Paragraphs of text are juxtaposed on the recto of the parchment leaf, with major text blocs as follows:  
1) Incipit, “A honor de dios de sancta maria et de todos los sanctos. Nos los cofradres de la cofradria mayor de medina celim todos a una voluntad llamada gracia de sancti spiritus tenemos por bien et ordenamos que todos nostros ordenamentos et nostras posturas et la iura que iuramos a los nostros antecessores et sobre dios et nostras animas…”;
Lack of space, or wish to be as brief as possible, has obliged the scribe to abbreviate the Gospel extracts or pericopes, providing for instance for Mark 16, 14-20 the first words and then a series of initials, which are in fact the first letters of the following words of the extract. Thus one reads, for Mark: “In illo tempore. Recumbentibus undecim discipulis. a. i. i. et e. i. c. i. et d. c…” With the Vulgate in hand, one can easily reconstruct the Biblical citation.
2) Gospel Excerpts from the four Evangelists; rubrics, Inicium sancti evangelii secundum iohannem; Secundum matheum; Inicium sancti evangelii secundum lucham; Secundum marchum;
3) Ordinances for the “Cofradía mayor” of Medinaceli, rubric, Aqui comiencan nostros ordenamentos et nostras posturas; incipit, “Nos don Bernaldo por la gracia de dios, obispo de Sigueça [Sigüenza] et todos los cofradres mayor de medina celim ordenamos todos a una voluntad que si acayeciere que algun cofradre enferme fuera dela villa o que aya de finar a un dia andadura que todos los cofradres sean tenidos a yr por ell.et trahelle a la villa enfermo o finado…”; explicit, “[…] Otrossi establescemos que fagamos dos seyias en el ano, la una el dia de omnium sanctorum et la otra el dia de seotuagesima”;
4) Proceedings [or Positions ?](Posturas) adopted by  the “Cofradía mayor” of Medinaceli, rubric, Aqui començan nostras posturas; incipit, “Todo cofradre que desmentiere a su cofradre en cabillo o sobre mesa o peleyare con el peche .v. [mlrls] [abbreviated form for maravedises ? or another medieval currency ?) aquel de qui salliere la culpa…”; explicit, “[…] los abbades que dieren manteles in escuchellas a nadi peche .x. [mr] (again medieval currency) a cabildo el sayon que nolo dixiere peche .v. [mrs]”;
The present “posturas“ (proceedings? decisions?) provide mainly the different situations that call for monetary fines to be paid by members of the confraternity. The fines were to be paid in case of transgression or unbrotherly conduct as penalties.
5) Additional ordinances [change of hand], incipit, “Martes veynt et siete dias de octubre [26 October] todo el cabildo legado tovieron por bien de ordenar que la muger de cofradre que sea coseror que cumplan todo su officio bien...”; change of hand: “Otrossi ordenamento y iuramento martes de la sebruagesima benyte dias de enero…”; explicit, “[…] Et ordenaron que quando acasciere muerte de cofrade o de coseror que canten por cada uno dies missas. Et esto que sea tenido et guardido so pena de la […] (?) que dize en la carta“;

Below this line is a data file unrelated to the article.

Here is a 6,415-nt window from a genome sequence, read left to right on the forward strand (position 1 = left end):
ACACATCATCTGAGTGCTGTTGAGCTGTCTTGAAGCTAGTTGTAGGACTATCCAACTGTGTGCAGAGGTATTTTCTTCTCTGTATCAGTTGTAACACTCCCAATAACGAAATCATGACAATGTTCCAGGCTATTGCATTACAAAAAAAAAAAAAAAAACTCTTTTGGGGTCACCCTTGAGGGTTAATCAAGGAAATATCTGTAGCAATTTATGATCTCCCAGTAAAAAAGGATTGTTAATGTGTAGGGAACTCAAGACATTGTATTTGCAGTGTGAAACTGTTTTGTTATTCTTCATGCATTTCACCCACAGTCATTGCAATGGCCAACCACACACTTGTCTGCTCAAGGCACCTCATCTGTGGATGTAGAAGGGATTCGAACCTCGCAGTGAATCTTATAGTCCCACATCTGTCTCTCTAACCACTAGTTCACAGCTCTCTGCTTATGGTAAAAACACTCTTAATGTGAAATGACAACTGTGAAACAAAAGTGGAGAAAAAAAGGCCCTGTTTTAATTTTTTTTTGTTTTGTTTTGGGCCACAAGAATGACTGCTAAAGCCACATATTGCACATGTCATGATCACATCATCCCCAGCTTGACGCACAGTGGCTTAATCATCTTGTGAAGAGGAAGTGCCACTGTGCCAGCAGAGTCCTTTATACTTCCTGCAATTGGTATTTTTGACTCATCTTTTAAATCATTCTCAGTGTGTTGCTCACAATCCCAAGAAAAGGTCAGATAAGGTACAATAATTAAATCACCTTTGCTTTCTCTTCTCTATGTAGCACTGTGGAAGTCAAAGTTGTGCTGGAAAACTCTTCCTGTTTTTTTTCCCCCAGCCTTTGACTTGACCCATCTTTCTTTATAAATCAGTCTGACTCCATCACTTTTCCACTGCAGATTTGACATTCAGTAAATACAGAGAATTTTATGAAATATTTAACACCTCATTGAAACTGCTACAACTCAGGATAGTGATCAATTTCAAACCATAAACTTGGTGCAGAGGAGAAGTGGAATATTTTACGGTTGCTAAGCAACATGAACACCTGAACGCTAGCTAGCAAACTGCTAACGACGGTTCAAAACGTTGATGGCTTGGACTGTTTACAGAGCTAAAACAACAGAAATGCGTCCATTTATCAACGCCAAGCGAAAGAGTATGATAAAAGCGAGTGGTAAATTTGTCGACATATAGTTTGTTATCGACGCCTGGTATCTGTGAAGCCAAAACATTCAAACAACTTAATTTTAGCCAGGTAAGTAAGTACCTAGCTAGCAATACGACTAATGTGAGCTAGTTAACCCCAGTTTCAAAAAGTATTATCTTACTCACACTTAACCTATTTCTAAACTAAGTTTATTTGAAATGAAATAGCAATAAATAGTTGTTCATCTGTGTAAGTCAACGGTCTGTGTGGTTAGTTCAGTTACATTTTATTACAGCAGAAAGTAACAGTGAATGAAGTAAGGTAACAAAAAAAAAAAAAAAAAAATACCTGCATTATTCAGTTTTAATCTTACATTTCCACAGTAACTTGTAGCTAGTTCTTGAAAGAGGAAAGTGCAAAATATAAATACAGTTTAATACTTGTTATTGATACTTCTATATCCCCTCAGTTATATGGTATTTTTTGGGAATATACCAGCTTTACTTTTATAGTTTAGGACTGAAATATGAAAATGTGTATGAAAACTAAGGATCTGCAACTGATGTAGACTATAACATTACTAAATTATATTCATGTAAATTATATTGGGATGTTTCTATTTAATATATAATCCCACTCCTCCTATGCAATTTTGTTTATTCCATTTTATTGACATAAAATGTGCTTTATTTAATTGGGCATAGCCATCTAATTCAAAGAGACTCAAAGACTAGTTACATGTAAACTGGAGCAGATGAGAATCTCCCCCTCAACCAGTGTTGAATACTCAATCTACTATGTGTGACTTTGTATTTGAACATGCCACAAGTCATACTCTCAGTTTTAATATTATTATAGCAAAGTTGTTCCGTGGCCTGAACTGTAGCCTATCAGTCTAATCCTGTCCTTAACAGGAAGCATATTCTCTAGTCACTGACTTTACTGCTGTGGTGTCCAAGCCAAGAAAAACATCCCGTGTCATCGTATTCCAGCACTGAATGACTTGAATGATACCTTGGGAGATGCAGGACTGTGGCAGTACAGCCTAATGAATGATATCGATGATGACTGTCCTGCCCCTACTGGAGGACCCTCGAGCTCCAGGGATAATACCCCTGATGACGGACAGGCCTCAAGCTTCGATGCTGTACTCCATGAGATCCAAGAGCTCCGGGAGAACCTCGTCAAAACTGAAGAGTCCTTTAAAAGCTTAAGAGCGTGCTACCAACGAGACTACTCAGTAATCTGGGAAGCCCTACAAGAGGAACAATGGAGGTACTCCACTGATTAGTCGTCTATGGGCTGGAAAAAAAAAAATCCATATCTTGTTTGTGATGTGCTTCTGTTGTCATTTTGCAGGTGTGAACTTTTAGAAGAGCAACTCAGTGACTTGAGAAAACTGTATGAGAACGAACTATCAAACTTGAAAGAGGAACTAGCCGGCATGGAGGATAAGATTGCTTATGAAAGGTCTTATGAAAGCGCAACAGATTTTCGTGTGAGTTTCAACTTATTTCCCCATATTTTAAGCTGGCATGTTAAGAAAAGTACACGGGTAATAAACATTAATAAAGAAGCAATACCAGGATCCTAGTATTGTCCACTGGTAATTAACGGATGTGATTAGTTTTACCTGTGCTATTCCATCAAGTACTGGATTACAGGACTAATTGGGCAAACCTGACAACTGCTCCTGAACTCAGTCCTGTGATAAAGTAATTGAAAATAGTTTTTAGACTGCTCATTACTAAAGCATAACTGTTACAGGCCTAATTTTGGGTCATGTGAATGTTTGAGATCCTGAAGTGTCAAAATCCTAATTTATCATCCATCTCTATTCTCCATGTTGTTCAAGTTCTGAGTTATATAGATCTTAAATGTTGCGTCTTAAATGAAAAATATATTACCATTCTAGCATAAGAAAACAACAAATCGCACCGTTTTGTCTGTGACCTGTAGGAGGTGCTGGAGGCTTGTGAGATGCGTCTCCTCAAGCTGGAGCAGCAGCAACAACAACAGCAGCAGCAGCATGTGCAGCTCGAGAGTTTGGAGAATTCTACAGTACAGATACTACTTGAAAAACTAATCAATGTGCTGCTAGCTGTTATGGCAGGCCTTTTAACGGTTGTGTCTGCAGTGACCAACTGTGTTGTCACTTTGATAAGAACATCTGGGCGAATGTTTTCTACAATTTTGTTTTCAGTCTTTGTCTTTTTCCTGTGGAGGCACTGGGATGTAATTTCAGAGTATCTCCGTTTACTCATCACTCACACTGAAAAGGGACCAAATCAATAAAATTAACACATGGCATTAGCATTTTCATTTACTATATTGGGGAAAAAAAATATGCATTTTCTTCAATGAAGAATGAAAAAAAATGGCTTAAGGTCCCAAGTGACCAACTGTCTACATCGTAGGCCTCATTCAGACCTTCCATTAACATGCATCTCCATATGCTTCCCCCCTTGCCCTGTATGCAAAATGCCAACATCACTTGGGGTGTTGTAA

6) Additional ordinances [change of hand], incipit, “Otrossi ordenamento et juramento martes de la sebruagesima benyte dias de enero [20 January] que todo cofrade que ferrere a su cofrade…” ; explicit, “[…] sopra de la jura que en la carta dise”(end of this paragraph considerably scratched out: this is likely due to fact that the ordinance concerns the payment owed by cofradres when they enter the cabildo (chapter), and this, as any monetary contribution, fluctuated over time);
7) Last paragraph, with decorated initial in brown ink, incipit, “Jueves post cinero dia de febrero anno del nascimento del nostro Salvador ihu [ihesu] xpo [christo] de mill et .ccc. et noventa et dos [1392] […] este dia en medina celim el cabillo de los cavallos estando ayuntados en la su camara segunt que lo avian de huso et de costunbre….en la eglesia de sant an[tonio] del mercado quarenta missas enl’altar de la trinidat…”; explicit “[…] fue el primero que fisse estas dichas missas por los vivos et finados juan ferrens abbat de los dichas cavallos del noble ayutamento de la cofradía mayor de esta villa de medina celim este es padre bartolomeo de l’aguila el qual bartolomeo […] de l’aguila es el mayor de sus […]” (text interrupted).
The present document contains the normative Ordinances for the Confraternity or Brotherhood–Cofradía mayor–of Medinaceli (Spain, Castile et León, Province of Soria, Diocese of Sigüenza), located northeast of Madrid, past Guadalajara, going towards the city of Soria. The city of Medinaceli was reconquered from the Arabs by Alfonso I de Aragón in 1124 and remained a possession of the Crown until it became a County and later a Duchy in 1479. The Dukes of Medinaceli were to play a very important role in Spanish governance. The Archivo de la Casa ducal de Medinaceli was housed till 1958 Plaza de Colón in Madrid (before moving to Seville), with an important collection of charters, deeds and manuscripts, some of which were bought by the collector Bartolomé March.